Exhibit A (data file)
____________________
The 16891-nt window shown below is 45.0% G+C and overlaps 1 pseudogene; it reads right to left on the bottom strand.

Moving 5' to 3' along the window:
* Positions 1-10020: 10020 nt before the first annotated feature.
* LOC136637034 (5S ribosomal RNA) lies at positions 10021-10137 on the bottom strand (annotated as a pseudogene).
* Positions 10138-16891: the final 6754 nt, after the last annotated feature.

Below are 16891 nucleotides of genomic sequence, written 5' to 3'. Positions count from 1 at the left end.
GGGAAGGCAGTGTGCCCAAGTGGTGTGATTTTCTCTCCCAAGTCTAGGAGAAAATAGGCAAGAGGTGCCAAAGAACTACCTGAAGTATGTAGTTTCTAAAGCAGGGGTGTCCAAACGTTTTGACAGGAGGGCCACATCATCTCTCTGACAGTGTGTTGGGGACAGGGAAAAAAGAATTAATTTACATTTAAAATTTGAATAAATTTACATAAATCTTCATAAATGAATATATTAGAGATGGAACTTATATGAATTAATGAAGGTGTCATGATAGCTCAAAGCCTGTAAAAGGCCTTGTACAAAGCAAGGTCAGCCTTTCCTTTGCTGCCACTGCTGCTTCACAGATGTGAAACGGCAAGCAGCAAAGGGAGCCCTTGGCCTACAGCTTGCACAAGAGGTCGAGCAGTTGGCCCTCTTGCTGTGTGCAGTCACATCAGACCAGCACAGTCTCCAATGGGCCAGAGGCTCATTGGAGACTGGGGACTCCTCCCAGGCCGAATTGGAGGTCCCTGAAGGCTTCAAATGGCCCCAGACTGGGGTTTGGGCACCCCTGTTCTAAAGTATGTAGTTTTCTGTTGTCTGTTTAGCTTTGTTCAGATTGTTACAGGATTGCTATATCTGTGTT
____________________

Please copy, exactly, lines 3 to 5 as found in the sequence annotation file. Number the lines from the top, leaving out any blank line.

* Positions 1-10020: 10020 nt before the first annotated feature.
* LOC136637034 (5S ribosomal RNA) lies at positions 10021-10137 on the bottom strand (annotated as a pseudogene).
* Positions 10138-16891: the final 6754 nt, after the last annotated feature.